Commonly Used Distinctions
Conflict and violence are not the same thing
Whereas conflict is not inherently negative or damaging, and can in fact produce positive outcomes, violence always results in injury and destruction.
Adversarial versus cooperative approaches to conflict
Adversarial approaches to settle disputes occur when parties in conflict perceive themselves as opponents competing for mutually incompatible outcomes. By contrast, the cooperative or problem-solving approach involves both sides collaborating - merging resources to seek solutions that address everyone's interests and are mutually beneficial.
Advocating for common ground
Advocating for a process Versus advocating for one side.
Impartiality versus neutrality
You can be impartial, if not completely neutral. Being impartial is working with people on both sides - our hearts might go out to those we feel have been wronged, naturally - however, our work is to bring people to the table to talk, to get them into dialogue about what they can do to improve the situation.
Reframing, or creating a new context, is a technique of shifting perceptions. In mediation and negotiation, this method is used to recast a conflict in neutral terms to break deadlocks or stalemates and make further progress in attaining a joint resolution.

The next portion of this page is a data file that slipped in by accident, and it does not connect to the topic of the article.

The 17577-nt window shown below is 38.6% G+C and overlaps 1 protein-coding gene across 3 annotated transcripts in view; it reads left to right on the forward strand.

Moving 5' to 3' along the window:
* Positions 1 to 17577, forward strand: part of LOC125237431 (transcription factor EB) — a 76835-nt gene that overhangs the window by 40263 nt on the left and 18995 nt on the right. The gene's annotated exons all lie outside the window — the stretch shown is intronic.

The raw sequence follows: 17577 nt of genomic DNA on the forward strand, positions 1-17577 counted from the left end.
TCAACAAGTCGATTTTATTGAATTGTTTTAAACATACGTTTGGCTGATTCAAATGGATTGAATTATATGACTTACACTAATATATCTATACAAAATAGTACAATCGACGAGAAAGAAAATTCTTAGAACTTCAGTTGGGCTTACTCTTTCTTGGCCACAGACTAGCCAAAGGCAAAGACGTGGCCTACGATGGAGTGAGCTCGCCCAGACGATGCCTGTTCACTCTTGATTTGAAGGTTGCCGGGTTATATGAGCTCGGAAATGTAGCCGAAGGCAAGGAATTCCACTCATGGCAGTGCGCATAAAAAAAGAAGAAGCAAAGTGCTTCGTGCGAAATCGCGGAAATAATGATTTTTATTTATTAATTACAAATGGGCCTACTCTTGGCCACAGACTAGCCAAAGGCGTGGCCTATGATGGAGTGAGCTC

Conflict management versus conflict
Conflict management involves taking action to keep a conflict from escalating further It usually does not address the deep-rooted issues that may be at the cause of the conflict or attempt to bring about a solution. Conflict resolution, by contrast, seeks to resolve the deep rooted issues at the heart of conflict.
Positions are points of view that are generally more specific and narrower in scope than interests. Interests tend to be fundamental needs, while a position is often a statement of opinion about how to achieve that need.
People in conflict are often more concerned with winning the argument than listening attentively. Active listening is a structured form of communication that focuses the attention on the speaker in order to improve mutual understanding and facilitate problem solving.
speaking is a communication process whereby a speaker appeals
to another individual's higher self - the deepest level of
humanity within each individual where dignity, integrity and
compassion resonate the strongest. Often the key to achieving
this is for the speaker to come from a place of respect,
compassion and understanding. Active speaking is a courageous,
creative act that usually requires the speaker to rise above
their fears and concerns and speak from their own highest
sense of self.
The absolute reality of a conflict situation is often less important than what each party's perception of that situation is. For example, while there may be no actual stated threat of violence between groups, the simple perception of a threat may be enough to bring one or both disputants to action. Reference: Yarn, D., 1999, Dictionary of Conflict Resolution. Jossey-Bass Inc., San Francisco.
Reference: Yarn, D., 1999, Dictionary of
Conflict Resolution. Jossey-Bass Inc., San Francisco.